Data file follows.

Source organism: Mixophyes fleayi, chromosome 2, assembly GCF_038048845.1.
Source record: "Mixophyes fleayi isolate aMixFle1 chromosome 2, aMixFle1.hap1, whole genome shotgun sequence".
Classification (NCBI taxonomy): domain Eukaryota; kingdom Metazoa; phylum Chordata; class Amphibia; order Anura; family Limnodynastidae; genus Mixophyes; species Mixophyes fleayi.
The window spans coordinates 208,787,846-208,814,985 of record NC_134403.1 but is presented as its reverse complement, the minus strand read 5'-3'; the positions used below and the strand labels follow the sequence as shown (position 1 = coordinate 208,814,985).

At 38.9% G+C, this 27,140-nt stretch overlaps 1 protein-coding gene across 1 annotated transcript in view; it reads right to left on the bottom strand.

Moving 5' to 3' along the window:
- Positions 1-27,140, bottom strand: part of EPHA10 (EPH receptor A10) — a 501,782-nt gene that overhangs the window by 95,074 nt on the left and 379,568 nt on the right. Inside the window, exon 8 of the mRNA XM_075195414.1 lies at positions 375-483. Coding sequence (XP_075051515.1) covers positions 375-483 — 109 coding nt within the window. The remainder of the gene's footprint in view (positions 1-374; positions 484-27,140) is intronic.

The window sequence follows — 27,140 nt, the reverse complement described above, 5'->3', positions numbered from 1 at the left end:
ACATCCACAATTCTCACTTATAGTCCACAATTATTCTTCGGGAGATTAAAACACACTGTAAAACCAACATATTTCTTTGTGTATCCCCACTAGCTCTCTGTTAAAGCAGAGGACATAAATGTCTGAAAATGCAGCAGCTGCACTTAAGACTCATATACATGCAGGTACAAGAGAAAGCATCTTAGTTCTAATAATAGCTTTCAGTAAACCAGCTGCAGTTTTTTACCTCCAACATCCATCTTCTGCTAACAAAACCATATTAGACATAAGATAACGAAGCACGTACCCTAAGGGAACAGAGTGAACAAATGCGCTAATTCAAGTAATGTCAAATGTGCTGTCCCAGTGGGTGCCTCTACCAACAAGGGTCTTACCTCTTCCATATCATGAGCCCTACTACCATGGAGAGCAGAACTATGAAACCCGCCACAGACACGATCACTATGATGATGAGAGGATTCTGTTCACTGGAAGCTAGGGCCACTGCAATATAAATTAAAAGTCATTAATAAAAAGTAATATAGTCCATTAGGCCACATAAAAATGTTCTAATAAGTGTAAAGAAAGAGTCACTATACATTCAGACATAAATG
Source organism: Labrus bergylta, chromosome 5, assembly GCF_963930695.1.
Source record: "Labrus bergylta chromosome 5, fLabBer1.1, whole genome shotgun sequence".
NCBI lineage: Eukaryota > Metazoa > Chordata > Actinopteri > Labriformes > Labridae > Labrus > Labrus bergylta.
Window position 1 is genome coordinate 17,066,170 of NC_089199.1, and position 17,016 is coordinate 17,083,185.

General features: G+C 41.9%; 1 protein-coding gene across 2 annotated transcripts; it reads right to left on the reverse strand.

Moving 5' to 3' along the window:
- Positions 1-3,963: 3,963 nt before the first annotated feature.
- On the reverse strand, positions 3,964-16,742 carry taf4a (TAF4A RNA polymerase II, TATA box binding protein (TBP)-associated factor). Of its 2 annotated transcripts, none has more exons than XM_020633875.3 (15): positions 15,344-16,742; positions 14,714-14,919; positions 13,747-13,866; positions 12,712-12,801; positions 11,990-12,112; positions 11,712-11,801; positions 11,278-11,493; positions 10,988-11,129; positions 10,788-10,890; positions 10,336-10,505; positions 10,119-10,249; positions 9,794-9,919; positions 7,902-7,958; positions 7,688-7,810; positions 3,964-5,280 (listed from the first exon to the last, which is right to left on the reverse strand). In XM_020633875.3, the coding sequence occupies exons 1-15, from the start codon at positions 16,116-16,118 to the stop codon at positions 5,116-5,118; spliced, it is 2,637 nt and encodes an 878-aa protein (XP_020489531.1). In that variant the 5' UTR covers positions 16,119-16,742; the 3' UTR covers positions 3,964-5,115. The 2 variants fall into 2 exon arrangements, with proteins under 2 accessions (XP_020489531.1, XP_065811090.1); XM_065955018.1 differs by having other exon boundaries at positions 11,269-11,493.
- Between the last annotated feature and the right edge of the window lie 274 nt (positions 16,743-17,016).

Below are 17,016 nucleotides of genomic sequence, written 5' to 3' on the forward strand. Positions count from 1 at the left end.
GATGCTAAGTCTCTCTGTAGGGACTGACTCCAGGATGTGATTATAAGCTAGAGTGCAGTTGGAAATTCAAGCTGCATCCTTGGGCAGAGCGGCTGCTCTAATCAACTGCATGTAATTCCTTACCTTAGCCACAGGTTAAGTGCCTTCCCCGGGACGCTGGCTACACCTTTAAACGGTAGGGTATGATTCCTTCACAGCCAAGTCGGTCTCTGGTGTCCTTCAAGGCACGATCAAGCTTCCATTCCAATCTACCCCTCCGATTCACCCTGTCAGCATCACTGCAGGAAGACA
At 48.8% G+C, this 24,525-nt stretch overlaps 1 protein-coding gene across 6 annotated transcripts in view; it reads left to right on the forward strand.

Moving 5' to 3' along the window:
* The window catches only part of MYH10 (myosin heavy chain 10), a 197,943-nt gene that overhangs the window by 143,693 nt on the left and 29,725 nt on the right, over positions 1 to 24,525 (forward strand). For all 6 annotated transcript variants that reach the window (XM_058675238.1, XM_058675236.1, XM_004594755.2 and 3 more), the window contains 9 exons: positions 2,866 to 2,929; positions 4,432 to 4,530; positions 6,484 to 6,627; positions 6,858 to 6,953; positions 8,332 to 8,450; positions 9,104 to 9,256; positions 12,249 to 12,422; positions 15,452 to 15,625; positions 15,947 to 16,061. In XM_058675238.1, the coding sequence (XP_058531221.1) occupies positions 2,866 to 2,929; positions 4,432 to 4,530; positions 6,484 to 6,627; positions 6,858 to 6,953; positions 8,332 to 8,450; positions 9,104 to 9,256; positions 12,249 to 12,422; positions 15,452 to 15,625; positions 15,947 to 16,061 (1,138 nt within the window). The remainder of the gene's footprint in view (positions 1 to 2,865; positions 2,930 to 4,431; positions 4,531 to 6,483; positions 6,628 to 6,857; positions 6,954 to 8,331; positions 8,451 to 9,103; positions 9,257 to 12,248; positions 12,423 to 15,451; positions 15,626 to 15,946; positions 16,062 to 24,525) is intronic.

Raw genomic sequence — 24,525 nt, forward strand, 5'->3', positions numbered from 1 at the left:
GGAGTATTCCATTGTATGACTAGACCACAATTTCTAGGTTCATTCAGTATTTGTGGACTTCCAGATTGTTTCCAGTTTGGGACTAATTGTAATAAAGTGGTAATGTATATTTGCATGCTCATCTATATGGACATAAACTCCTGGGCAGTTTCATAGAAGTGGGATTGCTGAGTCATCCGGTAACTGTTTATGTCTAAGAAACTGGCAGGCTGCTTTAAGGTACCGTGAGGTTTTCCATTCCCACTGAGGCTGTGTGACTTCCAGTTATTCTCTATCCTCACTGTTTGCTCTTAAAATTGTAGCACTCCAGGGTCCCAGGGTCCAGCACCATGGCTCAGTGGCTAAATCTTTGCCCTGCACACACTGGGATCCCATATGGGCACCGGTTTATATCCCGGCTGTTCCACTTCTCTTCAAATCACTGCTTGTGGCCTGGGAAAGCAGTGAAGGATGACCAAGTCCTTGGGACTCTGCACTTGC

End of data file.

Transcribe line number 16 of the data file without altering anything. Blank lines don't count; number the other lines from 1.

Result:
- Positions 1-3,963: 3,963 nt before the first annotated feature.